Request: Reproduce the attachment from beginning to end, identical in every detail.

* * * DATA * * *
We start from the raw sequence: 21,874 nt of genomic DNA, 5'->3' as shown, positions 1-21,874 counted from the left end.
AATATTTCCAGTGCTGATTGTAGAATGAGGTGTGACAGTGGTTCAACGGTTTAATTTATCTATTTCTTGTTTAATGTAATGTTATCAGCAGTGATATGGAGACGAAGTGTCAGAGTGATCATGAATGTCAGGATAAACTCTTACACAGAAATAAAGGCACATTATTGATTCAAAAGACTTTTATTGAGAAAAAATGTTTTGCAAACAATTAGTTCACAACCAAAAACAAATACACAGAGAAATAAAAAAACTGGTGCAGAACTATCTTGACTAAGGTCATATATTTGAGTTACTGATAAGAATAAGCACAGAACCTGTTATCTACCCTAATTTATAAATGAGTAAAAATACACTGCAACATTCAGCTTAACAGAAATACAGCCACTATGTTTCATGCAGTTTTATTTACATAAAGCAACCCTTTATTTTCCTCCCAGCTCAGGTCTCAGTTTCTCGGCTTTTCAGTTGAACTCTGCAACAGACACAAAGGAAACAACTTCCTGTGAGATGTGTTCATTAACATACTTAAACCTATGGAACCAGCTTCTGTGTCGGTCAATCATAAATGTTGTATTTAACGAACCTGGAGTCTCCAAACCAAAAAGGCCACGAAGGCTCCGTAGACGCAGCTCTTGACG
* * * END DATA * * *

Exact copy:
We start from the raw sequence: 21,874 nt of genomic DNA, 5'->3' as shown, positions 1-21,874 counted from the left end.
AATATTTCCAGTGCTGATTGTAGAATGAGGTGTGACAGTGGTTCAACGGTTTAATTTATCTATTTCTTGTTTAATGTAATGTTATCAGCAGTGATATGGAGACGAAGTGTCAGAGTGATCATGAATGTCAGGATAAACTCTTACACAGAAATAAAGGCACATTATTGATTCAAAAGACTTTTATTGAGAAAAAATGTTTTGCAAACAATTAGTTCACAACCAAAAACAAATACACAGAGAAATAAAAAAACTGGTGCAGAACTATCTTGACTAAGGTCATATATTTGAGTTACTGATAAGAATAAGCACAGAACCTGTTATCTACCCTAATTTATAAATGAGTAAAAATACACTGCAACATTCAGCTTAACAGAAATACAGCCACTATGTTTCATGCAGTTTTATTTACATAAAGCAACCCTTTATTTTCCTCCCAGCTCAGGTCTCAGTTTCTCGGCTTTTCAGTTGAACTCTGCAACAGACACAAAGGAAACAACTTCCTGTGAGATGTGTTCATTAACATACTTAAACCTATGGAACCAGCTTCTGTGTCGGTCAATCATAAATGTTGTATTTAACGAACCTGGAGTCTCCAAACCAAAAAGGCCACGAAGGCTCCGTAGACGCAGCTCTTGACG